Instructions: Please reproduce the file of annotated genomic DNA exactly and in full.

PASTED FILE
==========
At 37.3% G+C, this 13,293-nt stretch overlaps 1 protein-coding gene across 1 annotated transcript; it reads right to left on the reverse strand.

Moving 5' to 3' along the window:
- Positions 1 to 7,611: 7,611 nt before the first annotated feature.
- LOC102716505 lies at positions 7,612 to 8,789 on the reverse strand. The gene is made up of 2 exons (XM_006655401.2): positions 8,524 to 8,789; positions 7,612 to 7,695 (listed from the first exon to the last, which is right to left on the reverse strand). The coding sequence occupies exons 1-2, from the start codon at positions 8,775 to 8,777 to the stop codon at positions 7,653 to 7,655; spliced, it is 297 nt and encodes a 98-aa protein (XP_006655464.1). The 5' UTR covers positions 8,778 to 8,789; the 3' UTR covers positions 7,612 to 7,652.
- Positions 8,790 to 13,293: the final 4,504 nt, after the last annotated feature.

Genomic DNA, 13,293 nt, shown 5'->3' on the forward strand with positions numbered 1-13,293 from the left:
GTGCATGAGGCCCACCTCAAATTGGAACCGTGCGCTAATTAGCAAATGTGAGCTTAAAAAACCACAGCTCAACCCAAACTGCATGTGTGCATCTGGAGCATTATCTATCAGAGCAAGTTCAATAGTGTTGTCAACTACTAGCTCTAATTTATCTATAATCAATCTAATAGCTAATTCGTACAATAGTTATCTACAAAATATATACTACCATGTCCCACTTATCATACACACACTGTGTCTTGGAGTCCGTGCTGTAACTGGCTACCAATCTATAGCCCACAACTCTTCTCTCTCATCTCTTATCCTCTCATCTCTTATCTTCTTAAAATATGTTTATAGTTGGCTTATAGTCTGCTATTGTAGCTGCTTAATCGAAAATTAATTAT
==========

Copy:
At 37.3% G+C, this 13,293-nt stretch overlaps 1 protein-coding gene across 1 annotated transcript; it reads right to left on the reverse strand.

Moving 5' to 3' along the window:
- Positions 1 to 7,611: 7,611 nt before the first annotated feature.
- LOC102716505 lies at positions 7,612 to 8,789 on the reverse strand. The gene is made up of 2 exons (XM_006655401.2): positions 8,524 to 8,789; positions 7,612 to 7,695 (listed from the first exon to the last, which is right to left on the reverse strand). The coding sequence occupies exons 1-2, from the start codon at positions 8,775 to 8,777 to the stop codon at positions 7,653 to 7,655; spliced, it is 297 nt and encodes a 98-aa protein (XP_006655464.1). The 5' UTR covers positions 8,778 to 8,789; the 3' UTR covers positions 7,612 to 7,652.
- Positions 8,790 to 13,293: the final 4,504 nt, after the last annotated feature.

Genomic DNA, 13,293 nt, shown 5'->3' on the forward strand with positions numbered 1-13,293 from the left:
GTGCATGAGGCCCACCTCAAATTGGAACCGTGCGCTAATTAGCAAATGTGAGCTTAAAAAACCACAGCTCAACCCAAACTGCATGTGTGCATCTGGAGCATTATCTATCAGAGCAAGTTCAATAGTGTTGTCAACTACTAGCTCTAATTTATCTATAATCAATCTAATAGCTAATTCGTACAATAGTTATCTACAAAATATATACTACCATGTCCCACTTATCATACACACACTGTGTCTTGGAGTCCGTGCTGTAACTGGCTACCAATCTATAGCCCACAACTCTTCTCTCTCATCTCTTATCCTCTCATCTCTTATCTTCTTAAAATATGTTTATAGTTGGCTTATAGTCTGCTATTGTAGCTGCTTAATCGAAAATTAATTAT